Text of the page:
Fatima ruminates over her adolescent belief that she was beautiful and desirable because she had many marriage offers. By now divorced, she is painfully aware that her former husband always despised her and married her only to elevate his social status through the connection to her father. The youngest son, Bolbol, understands that fear has turned his life into a complete failure. In the past, he did not have the courage to marry the only woman he had ever loved because she was Christian, and in the present, he lives in fear that his father's rebellion will cost him his job in the government-controlled area. The eldest son, once cocky and boisterous Hussein, becomes taciturn during the journey. After delivering the corpse to the remaining relatives in father's native village, the siblings separate to rush back to their own lives with no intention of ever seeing one another again. The father's body, delivered in a terrible state of decay, had to be buried in the nearest available place and that was nowhere near his sister's grave.
Despite its relative brevity (cca 190 pages), the novel had the same impact on me as the comprehensive classic family sagas, such as The Buddenbrooks or The Thibaults. The conclusion reveals Abdel Latif's painful secret and the reason why he wanted to be buried next to his sister. The determination to atone for his failure to save her makes him more humane in the eyes of the reader, though not in the eyes of his children. Although the conclusion is well-founded and logical, it is not predictable, and it made this novel a real treasure for me! I am so glad I found it.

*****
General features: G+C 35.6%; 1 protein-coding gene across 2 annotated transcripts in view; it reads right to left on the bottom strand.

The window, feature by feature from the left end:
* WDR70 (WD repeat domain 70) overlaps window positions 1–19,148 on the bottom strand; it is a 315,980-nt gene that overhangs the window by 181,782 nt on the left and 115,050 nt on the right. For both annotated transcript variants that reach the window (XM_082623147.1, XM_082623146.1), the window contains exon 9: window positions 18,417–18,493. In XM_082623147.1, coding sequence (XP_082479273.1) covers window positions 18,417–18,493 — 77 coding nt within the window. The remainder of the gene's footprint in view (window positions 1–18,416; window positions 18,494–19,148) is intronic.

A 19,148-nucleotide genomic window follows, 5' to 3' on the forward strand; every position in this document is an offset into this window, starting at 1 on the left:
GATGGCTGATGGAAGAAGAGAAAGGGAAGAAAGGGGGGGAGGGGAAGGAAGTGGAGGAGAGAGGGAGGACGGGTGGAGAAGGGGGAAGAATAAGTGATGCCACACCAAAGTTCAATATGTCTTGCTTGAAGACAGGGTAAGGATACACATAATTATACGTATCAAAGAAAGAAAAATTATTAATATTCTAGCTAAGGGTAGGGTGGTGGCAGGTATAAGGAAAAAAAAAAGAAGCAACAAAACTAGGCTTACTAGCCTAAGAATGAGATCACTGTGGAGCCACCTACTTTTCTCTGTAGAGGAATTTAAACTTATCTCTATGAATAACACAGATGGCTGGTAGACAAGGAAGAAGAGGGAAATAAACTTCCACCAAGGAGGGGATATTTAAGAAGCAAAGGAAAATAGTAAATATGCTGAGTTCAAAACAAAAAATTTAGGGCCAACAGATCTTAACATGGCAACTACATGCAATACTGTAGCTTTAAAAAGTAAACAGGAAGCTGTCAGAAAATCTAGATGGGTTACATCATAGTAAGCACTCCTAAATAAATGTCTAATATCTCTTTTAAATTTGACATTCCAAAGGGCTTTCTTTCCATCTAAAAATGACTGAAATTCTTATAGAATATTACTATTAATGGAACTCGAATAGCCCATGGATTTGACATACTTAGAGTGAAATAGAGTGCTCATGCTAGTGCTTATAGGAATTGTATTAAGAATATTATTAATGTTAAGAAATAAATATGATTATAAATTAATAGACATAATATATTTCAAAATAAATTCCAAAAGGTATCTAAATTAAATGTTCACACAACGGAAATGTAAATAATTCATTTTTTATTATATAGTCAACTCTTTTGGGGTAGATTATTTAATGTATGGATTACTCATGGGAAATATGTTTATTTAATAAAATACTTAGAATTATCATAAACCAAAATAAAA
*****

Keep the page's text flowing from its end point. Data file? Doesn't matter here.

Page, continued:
I also joined an online book club last year, which I had sworn I would never do. I did it not to discuss books as much as to get an idea what new publications are out there that might inspire me to read again. The first listing I came across, the award-winning Trust Exercise by Susan Choi, was wasted on me, except that it gave me an idea where the contemporary fiction might be heading: toward complicated writing that needs to be deciphered and explained to be understood. The characters change names and faces as we move along, making it hard to identify with any of them. Sometimes you don't know who they are and where they come from. Once stripped of these special effects, the plot boils down to a condemnation of child abuse, a worthy cause to be sure, but why be so convoluted about it?